Widgetized Section

Go to Admin » Appearance » Widgets » and move Gabfire Widget: Social into that MastheadOverlay zone

Recon airplane shooted down by Syria: Turkey called NATO for consultations.

F 4 Phantom

On Friday , Syria´s Air Force shooted down a Turkish reconassaince military airplane, while flying in Syrian airspace.

Syria says they shhoted the plane because it was in Syrian airspace, but Turkey says that the aircraft was in international airspace. According to Syrian sources, the recon plane was travelling at very low altitude and at high speed.

Immediately, Turkey protested and now is calling a meeting on Tuesday of Nato member states to discuss its response to the shooting down of one of its warplanes.

Turkey feels its security threatened and that is why Ankara has invoked Article 4 of Nato’s charter, under which consultations can be requested, officials say.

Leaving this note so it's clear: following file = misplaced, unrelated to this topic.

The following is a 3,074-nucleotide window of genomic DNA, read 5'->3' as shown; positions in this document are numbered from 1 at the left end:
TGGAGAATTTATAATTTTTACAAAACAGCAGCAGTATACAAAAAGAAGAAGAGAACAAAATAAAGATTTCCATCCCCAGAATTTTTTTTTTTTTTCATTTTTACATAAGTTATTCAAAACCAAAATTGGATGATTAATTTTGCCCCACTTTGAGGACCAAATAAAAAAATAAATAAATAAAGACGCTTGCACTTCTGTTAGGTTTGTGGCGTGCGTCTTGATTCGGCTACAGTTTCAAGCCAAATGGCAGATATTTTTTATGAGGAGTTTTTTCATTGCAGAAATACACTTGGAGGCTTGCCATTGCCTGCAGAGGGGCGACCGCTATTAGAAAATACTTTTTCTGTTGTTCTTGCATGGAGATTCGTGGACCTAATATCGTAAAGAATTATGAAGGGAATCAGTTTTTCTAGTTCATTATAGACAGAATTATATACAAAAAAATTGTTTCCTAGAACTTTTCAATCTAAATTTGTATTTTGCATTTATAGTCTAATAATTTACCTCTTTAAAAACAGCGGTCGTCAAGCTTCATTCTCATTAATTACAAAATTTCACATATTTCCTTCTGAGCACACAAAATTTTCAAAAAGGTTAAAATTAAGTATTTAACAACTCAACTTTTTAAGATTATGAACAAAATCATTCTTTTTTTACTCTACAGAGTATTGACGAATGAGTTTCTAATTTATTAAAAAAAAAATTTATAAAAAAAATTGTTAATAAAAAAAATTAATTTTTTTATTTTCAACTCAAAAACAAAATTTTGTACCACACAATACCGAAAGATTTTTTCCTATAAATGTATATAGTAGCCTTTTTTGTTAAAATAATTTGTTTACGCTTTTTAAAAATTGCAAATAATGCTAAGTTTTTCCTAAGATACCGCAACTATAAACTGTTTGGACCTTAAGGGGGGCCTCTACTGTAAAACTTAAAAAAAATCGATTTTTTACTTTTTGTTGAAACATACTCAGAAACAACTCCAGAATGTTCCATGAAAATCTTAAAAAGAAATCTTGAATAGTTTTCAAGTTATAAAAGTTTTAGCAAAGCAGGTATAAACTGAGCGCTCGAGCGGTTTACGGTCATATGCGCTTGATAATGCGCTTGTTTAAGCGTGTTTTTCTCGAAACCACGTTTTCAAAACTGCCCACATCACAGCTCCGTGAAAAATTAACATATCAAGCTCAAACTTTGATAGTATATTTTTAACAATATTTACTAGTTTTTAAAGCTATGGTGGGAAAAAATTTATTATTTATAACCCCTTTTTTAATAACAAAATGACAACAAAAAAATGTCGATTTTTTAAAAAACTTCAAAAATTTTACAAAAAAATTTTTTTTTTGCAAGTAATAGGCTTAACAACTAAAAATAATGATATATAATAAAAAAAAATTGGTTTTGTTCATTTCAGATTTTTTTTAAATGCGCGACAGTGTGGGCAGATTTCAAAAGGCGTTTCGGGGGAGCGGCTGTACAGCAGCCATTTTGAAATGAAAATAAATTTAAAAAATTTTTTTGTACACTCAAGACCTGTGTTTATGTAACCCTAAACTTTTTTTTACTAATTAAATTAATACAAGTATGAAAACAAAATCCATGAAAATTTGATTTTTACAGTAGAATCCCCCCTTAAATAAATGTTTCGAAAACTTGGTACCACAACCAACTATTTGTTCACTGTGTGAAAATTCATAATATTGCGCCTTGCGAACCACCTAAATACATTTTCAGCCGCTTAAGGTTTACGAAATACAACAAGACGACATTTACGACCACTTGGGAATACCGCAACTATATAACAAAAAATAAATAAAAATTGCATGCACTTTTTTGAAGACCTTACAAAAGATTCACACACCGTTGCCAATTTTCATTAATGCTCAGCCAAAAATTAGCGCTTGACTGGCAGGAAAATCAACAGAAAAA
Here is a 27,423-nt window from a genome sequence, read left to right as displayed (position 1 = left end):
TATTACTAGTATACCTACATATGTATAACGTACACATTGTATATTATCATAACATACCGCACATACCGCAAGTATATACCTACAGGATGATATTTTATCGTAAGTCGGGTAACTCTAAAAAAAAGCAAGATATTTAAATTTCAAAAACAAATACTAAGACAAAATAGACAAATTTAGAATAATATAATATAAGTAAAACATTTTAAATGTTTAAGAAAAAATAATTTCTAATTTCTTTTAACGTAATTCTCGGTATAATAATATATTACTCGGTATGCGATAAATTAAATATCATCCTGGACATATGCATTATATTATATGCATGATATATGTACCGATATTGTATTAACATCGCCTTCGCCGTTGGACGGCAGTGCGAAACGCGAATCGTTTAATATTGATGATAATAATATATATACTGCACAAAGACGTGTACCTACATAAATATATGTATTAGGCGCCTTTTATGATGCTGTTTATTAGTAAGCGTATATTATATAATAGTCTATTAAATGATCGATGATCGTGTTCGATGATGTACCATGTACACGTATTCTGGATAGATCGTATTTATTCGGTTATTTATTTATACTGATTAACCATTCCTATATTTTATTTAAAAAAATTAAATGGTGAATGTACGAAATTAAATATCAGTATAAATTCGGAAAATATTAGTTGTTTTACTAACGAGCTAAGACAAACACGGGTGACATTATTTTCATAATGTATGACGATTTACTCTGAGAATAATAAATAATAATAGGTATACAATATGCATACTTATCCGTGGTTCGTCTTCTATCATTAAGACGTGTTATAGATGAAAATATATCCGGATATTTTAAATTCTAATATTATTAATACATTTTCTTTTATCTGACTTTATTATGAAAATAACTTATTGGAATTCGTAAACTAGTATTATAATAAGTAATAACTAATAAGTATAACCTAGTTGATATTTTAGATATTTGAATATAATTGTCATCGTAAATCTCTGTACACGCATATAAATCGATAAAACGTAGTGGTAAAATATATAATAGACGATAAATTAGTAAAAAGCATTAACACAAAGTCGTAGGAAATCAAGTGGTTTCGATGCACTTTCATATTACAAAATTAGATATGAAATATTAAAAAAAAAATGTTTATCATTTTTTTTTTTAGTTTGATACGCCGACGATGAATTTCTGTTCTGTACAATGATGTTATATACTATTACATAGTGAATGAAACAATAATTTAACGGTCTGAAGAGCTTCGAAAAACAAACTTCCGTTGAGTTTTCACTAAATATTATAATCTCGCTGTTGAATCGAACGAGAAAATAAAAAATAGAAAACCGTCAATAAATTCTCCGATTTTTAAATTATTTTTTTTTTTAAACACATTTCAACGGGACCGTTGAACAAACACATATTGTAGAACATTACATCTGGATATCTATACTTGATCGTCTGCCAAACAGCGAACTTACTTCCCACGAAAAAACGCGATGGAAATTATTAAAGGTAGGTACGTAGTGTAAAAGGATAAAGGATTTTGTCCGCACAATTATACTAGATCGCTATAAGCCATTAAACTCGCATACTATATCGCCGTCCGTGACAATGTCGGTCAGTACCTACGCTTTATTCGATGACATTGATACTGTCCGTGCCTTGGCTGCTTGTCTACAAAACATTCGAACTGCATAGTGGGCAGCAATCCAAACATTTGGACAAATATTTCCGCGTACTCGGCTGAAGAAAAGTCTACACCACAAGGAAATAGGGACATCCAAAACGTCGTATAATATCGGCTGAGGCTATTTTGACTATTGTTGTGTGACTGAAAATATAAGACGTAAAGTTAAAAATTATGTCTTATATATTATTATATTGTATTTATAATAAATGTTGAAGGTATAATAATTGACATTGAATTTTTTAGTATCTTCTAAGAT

The Turkish foreign ministry knows the coordinates of the jet, which was in Syrian territorial waters at a depth of 1,300m (4,265ft), but after 48 hours has not yet found it nor the crew.

The turkish government has also issued a diplomatic protest note to Syria.

Turkey wants to be sure of the strongest possible Nato backing before deciding what to do.

Foreign Minister Ahmet Davutoglu said to Turkish TV that the jet was unarmed jet and that had “momentarily” entered Syrian airspace by mistake on Friday but had left when it was shot down 15 minutes later.

The Turskish plane was on a mission to test Turkish radar capabilitiess , according to Mr Davutoglu statement.

British Reaction.-

UK Foreign Secretary William Hague said the Syrian military’s actions were “outrageous” and stated “how far beyond accepted behaviour the Syrian regime has put itself”.

“It will be held to account for its behaviour. The UK stands ready to pursue robust action at the United Nations Security Council,” he said.

Relations between Nato-member Turkey and Syria, once close allies, have deteriorated sharply since the uprising against Syrian President Bashar al-Assad began in March 2011. More than 30,000 Syrian refugees have fled the violence across the border into Turkey.